Over the past decade, cannabidiol has been increasingly established as an effective treatment for children suffering from epilepsy. A new study being conducted in Israel is now testing whether CBD could also help children diagnosed with autism.
The study began this January at the Shaare Zedek Medical Center in Jerusalem, and will continue though the end of next year. Researchers are testing 120 children and young adults diagnosed with mild to severe autism. The participants are given one of two different cannabis oil formulas or a placebo to test whether or not the CBD has positive effects.
“Many parents were asking for cannabis for their kids,” said Adi Aran, the pediatric neurologist leading the study. “First I said, 'No, there’s no data to support cannabis for autism, so we can’t give it to you.'” But after an observational study showed positive results for medical marijuana treatments of 70 autistic patients, Aran decided “we need to do a clinical trial so there will be data."
Aran said that it is too early to conclusively say whether or not cannabis is helping his autistic patients, but early reports are positive. Some children have become more communicative, some stopped hurting themselves or throwing tantrums, and some saw enough of a reduction in behavioral problems that they were able to return to classes.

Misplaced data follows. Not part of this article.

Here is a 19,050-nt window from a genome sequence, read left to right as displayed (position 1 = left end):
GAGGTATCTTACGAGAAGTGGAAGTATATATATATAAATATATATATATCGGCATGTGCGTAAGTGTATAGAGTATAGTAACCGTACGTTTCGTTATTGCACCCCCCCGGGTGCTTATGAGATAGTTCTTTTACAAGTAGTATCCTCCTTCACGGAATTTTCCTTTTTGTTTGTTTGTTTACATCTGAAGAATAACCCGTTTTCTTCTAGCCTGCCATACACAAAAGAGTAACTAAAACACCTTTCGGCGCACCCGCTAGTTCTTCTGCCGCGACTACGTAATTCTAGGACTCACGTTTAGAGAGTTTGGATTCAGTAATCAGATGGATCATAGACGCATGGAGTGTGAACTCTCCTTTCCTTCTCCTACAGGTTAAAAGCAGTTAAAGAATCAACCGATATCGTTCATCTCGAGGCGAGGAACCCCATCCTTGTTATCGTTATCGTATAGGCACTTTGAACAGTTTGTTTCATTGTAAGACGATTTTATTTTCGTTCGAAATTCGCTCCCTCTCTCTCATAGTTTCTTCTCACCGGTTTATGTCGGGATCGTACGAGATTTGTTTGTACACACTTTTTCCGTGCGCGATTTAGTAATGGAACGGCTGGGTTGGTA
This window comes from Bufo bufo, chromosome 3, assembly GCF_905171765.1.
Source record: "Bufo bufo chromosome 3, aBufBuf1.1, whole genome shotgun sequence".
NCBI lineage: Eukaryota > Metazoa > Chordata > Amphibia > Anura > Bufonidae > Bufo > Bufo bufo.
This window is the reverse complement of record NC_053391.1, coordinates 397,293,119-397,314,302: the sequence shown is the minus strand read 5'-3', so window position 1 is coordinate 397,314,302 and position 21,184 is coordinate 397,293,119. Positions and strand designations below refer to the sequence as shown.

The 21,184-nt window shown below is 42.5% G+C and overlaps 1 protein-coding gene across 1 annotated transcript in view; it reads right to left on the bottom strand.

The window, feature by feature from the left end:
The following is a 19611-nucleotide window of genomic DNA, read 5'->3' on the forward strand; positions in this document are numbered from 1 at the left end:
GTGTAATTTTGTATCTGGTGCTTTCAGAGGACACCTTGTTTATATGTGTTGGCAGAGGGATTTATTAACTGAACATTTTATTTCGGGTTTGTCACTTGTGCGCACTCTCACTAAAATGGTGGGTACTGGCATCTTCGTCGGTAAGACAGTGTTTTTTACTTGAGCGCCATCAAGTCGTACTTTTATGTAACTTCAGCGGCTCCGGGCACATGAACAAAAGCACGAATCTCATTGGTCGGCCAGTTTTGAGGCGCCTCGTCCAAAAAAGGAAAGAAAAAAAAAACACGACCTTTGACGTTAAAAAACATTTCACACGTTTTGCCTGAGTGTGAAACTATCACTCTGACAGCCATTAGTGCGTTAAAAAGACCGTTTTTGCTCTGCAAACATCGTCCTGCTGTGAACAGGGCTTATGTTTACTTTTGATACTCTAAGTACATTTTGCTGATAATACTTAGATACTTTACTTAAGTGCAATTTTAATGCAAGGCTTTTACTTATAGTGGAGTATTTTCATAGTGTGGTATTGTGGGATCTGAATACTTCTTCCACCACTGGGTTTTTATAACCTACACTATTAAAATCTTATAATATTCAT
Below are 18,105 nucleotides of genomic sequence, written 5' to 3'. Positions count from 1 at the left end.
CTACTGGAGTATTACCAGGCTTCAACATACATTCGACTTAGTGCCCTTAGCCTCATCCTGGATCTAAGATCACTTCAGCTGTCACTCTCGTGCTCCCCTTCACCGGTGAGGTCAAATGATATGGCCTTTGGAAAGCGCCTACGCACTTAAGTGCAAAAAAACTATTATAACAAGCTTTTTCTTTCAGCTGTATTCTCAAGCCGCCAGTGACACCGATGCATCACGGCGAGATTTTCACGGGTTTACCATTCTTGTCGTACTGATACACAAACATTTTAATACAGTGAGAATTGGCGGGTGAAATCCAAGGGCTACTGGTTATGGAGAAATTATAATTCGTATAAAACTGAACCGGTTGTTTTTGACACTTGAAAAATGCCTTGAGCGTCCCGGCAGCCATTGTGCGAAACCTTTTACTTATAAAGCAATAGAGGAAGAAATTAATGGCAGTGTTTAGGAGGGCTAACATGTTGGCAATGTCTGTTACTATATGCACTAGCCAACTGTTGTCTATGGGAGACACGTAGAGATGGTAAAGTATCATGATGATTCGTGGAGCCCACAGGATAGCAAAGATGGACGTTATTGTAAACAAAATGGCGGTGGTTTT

There are currently 110 cannabis clinical trials being conducted in Israel, where medical marijuana has been legal since 1992. Unlike the in the United States where marijuana is still prohibited by the federal government, it is relatively easy to conduct cannabis research in Israel. Alan Shackelford, an American physician who has been trying for years to get approval from U.S. authorities to conduct medical marijuana research, has started an Israeli company to conduct the research he has been prevented from doing. “Israel leads the world in inquiries and studies on cannabis as a potential medical treatment,” he said.